Saturday, December 5, 2015

Review: The End's 'From Beginning to End...'


Like most of the Stones (and their fans and their critics), Bill Wyman never had much nice to say about his band’s psychedelic period, yet the archetypal rhythm and blues bassist enjoyed his most distinguished role during the acid era. That was when he wrote and sang his only composition to be included on a Rolling Stones album and released as a single in the U.S. and masterminded the delightfully trippy LP Introspection by UK combo The End.

Unlike Their Satanic Majesties Request, a bizarre record that tends to get lambasted because it strayed so far from the Stones’ usual rock and blues formula (though not by your adoring writer, which should already be known by regular Psychobabble readers), Introspection is a highly approachable album with tight pop structures, big hooks, and sweet harmonies. Like Satanic, it is a splendid showcase for the magical Mellotron.  Unfortunately, noncommittal management kept this record so perfectly tuned into psychedelia’s too brief reign from being released until 1969. During that year, when getting “back to the roots” was rock’s chief cry (aided and abetted by the Stones’ own Beggars Banquet), Introspection surely sounded out-of-touch and flopped, but to my psychedelia-leaning ears, it knocks out a lot of the classics of that era. Personally, I prefer to spin enchanting tracks like “Cardboard Watch”, “What Does It Feel Like?”, “Shades of Orange”, and “Under the Rainbow” to admittedly great LPs like Led Zeppelin, The Velvet Underground, and Five Leaves Left, and that’s saying a hell of a lot.

However, The End’s career did not begin and end with Introspection, nor did their work with Wyman. Despite my adoration of that album, I’ve never dived into anything else the band did, though I don’t feel like I deserve too much blame for that since that material was only released on three out-of-print LPs by Tenth Planet Records in the nineties. Edsel Record’s new From Beginning to End… collects those three albums on CD for the first time along with Introspection and its bonus single mixes of “Loving Sacred Loving” and “Shades of Orange”. There’s In the Beginning…, a collection of early singles and outtakes, Retrospection, a comp of Introspection outtakes, and The Last Word, which was intended to be The End’s final album before they morphed into the heavier Tucky Buzzard in the seventies.

While none of these discs are as successful as Introspection, they each reveal something interesting about the band. In the Beginning… finds The End trying out various approaches in search of a sound: Unit 4 + 2-style mainstream pop, bubblegum soul, and more driving rock-soul in the Who/Small Faces mode. Not surprisingly, the latter approach is the best, though Wyman even produces the cheesier tracks with the wall-of-noise overdrive of a Shel Talmy record. The use of saxophone and the surprising number of original compositions shows that The End were determined to stand out.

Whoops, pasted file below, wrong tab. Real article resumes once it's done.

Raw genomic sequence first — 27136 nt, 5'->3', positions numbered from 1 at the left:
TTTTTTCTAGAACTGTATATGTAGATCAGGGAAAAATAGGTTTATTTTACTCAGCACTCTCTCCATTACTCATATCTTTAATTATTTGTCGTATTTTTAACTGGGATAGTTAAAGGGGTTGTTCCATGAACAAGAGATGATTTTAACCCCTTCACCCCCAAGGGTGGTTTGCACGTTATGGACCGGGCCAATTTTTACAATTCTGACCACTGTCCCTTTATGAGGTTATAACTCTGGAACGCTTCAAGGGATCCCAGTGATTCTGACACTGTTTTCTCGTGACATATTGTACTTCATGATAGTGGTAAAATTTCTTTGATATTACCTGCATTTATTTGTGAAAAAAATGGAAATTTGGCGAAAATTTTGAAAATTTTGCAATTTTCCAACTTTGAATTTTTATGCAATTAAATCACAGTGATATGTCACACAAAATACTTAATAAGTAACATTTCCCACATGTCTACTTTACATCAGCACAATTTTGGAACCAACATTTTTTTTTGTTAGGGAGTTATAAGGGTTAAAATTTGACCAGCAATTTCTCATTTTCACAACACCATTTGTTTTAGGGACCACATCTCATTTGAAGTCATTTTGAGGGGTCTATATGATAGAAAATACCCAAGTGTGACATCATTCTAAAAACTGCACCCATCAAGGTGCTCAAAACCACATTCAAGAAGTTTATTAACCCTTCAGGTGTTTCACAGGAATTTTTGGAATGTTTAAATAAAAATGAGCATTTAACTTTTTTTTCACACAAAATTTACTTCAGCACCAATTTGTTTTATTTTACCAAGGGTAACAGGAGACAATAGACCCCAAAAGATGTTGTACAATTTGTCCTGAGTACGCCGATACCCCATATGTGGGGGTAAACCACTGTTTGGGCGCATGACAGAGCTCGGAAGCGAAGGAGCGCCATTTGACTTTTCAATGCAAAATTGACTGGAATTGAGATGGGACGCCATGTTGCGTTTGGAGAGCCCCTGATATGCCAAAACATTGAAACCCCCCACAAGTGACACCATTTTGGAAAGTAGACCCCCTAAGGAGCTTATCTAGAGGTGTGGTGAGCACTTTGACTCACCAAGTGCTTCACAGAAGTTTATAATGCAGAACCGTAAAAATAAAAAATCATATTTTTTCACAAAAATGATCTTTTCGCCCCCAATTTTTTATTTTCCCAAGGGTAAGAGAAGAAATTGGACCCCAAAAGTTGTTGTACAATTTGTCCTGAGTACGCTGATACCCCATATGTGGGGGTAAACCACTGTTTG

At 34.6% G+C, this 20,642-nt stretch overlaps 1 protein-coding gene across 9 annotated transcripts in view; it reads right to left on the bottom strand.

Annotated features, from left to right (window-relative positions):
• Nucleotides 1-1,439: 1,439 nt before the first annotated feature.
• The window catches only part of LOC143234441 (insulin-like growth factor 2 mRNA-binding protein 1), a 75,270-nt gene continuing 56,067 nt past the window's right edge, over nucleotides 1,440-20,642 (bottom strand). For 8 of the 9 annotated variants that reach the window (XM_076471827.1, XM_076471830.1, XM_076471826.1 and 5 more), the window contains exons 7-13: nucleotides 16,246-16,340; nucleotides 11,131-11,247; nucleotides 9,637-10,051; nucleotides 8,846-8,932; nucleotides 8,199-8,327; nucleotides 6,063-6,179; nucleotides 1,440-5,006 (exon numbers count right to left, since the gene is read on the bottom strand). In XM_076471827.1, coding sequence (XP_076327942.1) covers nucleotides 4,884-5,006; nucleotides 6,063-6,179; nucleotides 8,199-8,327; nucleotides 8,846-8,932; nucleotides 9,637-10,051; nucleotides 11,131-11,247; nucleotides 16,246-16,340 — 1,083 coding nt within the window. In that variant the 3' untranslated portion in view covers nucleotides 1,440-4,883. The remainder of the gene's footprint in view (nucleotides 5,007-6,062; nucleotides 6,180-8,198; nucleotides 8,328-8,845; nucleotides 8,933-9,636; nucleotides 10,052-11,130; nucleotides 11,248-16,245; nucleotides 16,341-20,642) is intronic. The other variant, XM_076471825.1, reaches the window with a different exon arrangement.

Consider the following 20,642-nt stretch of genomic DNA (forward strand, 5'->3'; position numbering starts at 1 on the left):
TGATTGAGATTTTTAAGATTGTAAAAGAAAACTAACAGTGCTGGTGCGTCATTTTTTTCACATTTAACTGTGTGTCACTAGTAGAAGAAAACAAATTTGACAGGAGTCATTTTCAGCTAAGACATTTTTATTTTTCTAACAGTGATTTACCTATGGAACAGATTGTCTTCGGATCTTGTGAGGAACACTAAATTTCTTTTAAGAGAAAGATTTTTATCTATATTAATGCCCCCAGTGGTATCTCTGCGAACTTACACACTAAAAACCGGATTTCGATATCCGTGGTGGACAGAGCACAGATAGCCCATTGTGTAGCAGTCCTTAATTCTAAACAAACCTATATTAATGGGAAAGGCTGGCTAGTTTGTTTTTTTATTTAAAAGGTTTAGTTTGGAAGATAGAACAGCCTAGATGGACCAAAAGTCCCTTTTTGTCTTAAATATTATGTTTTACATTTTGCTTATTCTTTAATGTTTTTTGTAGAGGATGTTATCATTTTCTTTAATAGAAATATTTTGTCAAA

A more consistent listen is Retrospection, though it’s clear why a lot of these songs didn’t make the cut. Too many sound too much like other tracks already on Introspection, while poor vocals torpedo a nice Procol Harum-esque tune called “Tears Will Be the Only Answer”. An attempt to turn Los Bravos’ “Black Is Black” into an acid rock dirge is a failure, but “Mister Man” is really good, and would have been a preferable replacement for the cornball version of Larry Williams’s “She Said Yeah” that is the only total misfire on Introspection. This disc also includes four bonus tracks that weren’t on the Tenth Planet record. They are mostly slight, though the lyrically stunted but spectacularly titled “Stones in My Banana” prevails with ass-shaking rhythm and mind-melting feedback.

The Last Word finds The End transitioning from the cuddly pop-psych of Introspection toward the grander seventies rock of Tucky Buzzard with much more purpose than they displayed on that sub-Vanilla Fudge version of “Black Is Black”. The material is very good, if not quite on the Introspection level. Though the generic instrumental “Smarty Pants” is disposable, there are no “She Said Yeah” style embarrassments. It’s a shame this stuff had to sit in the vaults for 25 years plus another 20 before reaching a audience beyond Ugly Things-reading vinyl cultists, but I guess the fact that it’s all available now on From Beginning to End… takes care of that.
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